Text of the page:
These trails allow you to see the landscape at your own pace, feel it up close without the cold bus window getting in the way, and have the guide available to answer all your questions. And, to top it off, it's free. However, you have to book your visit as soon as possible from the official website, since there are few spots.
You can finish your visit with a great meal, since in the visitor’s center there’s one of the most ecological kitchens in the world: they roast the chickens with the heat that comes from the earth. It is amazing to see the grill, and the result is delicious.
2. Cactus Garden
Of all the monuments to visit in Lanzarote, such as the Jameos del Agua or the Cave of Los Verdes, the Cactus Garden continues to impress locals and visitors for its great diversity.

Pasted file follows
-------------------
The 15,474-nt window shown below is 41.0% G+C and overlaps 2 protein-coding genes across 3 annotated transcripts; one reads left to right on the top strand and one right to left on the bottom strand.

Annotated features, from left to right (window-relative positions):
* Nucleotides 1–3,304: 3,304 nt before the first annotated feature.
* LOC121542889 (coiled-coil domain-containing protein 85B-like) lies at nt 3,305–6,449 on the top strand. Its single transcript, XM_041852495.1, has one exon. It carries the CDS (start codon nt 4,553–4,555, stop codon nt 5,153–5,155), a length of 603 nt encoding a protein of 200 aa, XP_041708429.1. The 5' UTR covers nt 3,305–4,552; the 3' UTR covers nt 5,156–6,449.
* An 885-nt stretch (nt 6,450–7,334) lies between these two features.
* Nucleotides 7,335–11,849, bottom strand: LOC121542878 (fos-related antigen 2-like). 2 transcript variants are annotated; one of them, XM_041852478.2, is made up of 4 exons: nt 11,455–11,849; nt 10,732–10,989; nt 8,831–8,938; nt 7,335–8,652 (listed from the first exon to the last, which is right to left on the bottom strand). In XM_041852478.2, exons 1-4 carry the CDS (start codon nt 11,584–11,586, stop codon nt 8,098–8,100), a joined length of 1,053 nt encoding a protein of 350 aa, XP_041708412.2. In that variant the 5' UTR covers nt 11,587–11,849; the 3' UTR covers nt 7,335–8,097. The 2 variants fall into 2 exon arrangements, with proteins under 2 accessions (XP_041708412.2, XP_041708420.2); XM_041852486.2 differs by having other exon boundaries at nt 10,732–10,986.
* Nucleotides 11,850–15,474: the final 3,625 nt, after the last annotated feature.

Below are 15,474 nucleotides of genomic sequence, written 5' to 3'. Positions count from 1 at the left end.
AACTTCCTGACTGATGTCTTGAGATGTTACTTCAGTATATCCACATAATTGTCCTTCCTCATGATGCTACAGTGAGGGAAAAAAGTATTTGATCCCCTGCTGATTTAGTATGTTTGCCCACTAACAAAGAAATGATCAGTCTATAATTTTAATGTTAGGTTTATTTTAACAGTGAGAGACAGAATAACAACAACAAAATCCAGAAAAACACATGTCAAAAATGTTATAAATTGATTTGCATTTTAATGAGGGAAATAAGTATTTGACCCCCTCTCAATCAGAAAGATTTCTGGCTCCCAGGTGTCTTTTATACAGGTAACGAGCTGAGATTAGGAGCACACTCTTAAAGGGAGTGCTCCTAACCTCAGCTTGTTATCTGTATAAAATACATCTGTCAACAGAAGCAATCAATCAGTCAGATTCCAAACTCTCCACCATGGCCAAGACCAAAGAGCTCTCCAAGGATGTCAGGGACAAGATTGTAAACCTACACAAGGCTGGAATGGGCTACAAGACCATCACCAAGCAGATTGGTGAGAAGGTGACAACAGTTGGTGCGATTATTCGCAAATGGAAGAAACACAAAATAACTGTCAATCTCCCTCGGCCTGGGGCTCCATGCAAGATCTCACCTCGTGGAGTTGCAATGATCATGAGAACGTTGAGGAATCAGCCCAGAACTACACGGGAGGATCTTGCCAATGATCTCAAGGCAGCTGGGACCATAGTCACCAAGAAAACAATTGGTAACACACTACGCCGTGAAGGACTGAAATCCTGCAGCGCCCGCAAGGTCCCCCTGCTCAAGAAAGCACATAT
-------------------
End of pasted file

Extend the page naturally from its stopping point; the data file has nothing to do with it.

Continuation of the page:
It is surprising to see so many different species of cacti in the same place, especially considering that cacti grow in the most arid areas of the planet, where water is hard to come by and the heat is scorching. Even so, life makes its way, as reflected in this small botanical garden created with great care by César Manrique.
A very interesting visit, even if you are not a botany enthusiast.
3. Rio Viewpoint (Mirador del Río)
The viewpoints are always a good choice. To be able to see a place from the heights, or to have a great view in front of your eyes where you can see for miles around is one of the sensations that fills the traveler the most. The number of stories that have happened in that place, the number of sunsets that one can admire.
Of all the viewpoints of Lanzarote, the most spectacular is Mirador del Rio, where you can see the entire island of La Graciosa and the rugged north coast of Lanzarote.